Zillow cuts 300 jobs, citing pivot to tech

Company emphasized tech positions in layoffs one year after iBuying closure bloodbath

Zillow CEO Rich Barton (Photo Illustration by Steven Dilakian for The Real Deal with Getty)
Zillow CEO Rich Barton (Photo Illustration by Steven Dilakian for The Real Deal with Getty)

One year after Zillow’s iBuying exit set off hefty staff cuts, the company is laying off another 300 employees.

Zillow informed employees of the latest round of layoffs on Tuesday, TechCrunch reported. Among those impacted by the cuts were Zillow Offer advisors, PA sales and back-end staff for the home loans and closing services segments.

A spokesperson for the company said in a statement to the outlet that Zillow would move “resources to key growth areas around our housing super-app,” is pursuing a more technology-centric approach and still plans to hire for tech roles.

It’s not clear what percentage of employees were laid off on Tuesday, but the outlet estimated the cuts affected 5 percent of the workforce.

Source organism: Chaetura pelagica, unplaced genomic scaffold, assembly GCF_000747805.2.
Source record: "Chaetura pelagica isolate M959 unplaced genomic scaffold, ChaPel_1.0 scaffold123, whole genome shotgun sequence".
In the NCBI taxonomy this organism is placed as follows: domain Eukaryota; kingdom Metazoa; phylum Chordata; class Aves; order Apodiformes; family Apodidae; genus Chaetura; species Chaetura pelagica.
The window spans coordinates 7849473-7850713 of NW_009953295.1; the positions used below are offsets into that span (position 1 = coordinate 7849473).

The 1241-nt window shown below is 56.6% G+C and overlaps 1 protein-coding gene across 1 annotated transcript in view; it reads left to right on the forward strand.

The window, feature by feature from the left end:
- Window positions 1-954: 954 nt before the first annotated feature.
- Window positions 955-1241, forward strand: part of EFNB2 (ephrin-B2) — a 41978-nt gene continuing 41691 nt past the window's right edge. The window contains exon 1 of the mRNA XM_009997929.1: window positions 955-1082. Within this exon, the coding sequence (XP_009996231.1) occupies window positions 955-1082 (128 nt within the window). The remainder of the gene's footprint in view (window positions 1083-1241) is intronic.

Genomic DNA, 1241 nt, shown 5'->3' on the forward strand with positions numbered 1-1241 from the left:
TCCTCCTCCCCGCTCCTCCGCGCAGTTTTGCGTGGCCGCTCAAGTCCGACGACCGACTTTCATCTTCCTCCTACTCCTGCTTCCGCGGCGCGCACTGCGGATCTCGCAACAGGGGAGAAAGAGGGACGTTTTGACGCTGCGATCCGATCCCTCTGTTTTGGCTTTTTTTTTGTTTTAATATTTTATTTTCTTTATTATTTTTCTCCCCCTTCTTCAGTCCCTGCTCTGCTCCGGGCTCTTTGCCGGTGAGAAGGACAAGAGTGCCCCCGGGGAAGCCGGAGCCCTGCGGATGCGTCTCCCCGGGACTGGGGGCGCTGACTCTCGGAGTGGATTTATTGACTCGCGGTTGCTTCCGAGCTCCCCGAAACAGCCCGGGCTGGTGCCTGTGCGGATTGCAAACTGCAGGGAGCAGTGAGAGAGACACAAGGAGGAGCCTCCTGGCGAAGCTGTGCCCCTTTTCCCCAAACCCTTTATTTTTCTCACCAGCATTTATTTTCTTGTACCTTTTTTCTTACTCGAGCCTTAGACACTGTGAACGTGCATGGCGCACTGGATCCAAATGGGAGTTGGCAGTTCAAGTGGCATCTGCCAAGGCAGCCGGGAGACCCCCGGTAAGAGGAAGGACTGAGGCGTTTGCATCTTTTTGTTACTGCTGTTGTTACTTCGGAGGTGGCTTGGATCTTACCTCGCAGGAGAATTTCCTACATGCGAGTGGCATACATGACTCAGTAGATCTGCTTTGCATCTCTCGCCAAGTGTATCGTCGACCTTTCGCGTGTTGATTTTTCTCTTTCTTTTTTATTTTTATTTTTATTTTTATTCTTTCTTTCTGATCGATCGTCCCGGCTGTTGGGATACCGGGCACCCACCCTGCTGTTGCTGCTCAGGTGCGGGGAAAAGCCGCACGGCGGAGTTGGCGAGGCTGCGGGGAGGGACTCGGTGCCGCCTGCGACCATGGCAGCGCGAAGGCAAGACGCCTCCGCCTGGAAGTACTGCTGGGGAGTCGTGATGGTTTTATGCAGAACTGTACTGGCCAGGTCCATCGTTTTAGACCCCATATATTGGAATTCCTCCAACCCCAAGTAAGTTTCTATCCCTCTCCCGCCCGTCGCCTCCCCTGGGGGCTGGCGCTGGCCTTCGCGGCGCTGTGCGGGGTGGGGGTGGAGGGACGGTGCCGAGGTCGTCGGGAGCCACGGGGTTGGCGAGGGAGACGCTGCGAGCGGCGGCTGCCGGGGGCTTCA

This is not the first major round of layoffs at the Seattle-based company in the past year, but the size of the cut is significantly diminished this time.

Last November, the company ended its iBuying operation after contending with a property backlog, which forced it to flip properties at big discounts.

Sign Up for the undefined Newsletter

When the closure, the company laid off 25 percent of the staff, or approximately 2,000 employees. It also counted more than a half-billion dollars in losses on the value of homes it owned. The listings giant reported it lost more than $880 million on the home-flipping front in 2021 alone.

Read more

The cuts in the home loan and closing services departments are in good company among real estate companies contending with rising mortgage rates sidelining buyers and cooling activity in the residential market.

Last week, white-label brokerage Side conducted its latest round of layoffs, though the San Francisco-based company wouldn’t disclose specifics. In June, the company cut 10 percent of its workforce.

Other residential firms to lay off staff in an effort to cut costs and hunker down for a slowing housing market include Compass and Anywhere Real Estate.

— Holden Walter-Warner